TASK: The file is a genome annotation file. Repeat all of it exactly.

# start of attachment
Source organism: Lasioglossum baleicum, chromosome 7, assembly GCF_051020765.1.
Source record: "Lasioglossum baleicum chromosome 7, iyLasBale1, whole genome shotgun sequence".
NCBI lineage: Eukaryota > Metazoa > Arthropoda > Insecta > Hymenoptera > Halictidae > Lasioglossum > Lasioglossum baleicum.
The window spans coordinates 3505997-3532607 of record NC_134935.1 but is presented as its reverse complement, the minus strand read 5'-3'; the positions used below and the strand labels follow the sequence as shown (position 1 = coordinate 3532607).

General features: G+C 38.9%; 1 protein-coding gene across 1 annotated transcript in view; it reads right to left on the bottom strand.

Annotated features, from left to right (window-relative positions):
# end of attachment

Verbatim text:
Source organism: Lasioglossum baleicum, chromosome 7, assembly GCF_051020765.1.
Source record: "Lasioglossum baleicum chromosome 7, iyLasBale1, whole genome shotgun sequence".
NCBI lineage: Eukaryota > Metazoa > Arthropoda > Insecta > Hymenoptera > Halictidae > Lasioglossum > Lasioglossum baleicum.
The window spans coordinates 3505997-3532607 of record NC_134935.1 but is presented as its reverse complement, the minus strand read 5'-3'; the positions used below and the strand labels follow the sequence as shown (position 1 = coordinate 3532607).

General features: G+C 38.9%; 1 protein-coding gene across 1 annotated transcript in view; it reads right to left on the bottom strand.

Annotated features, from left to right (window-relative positions):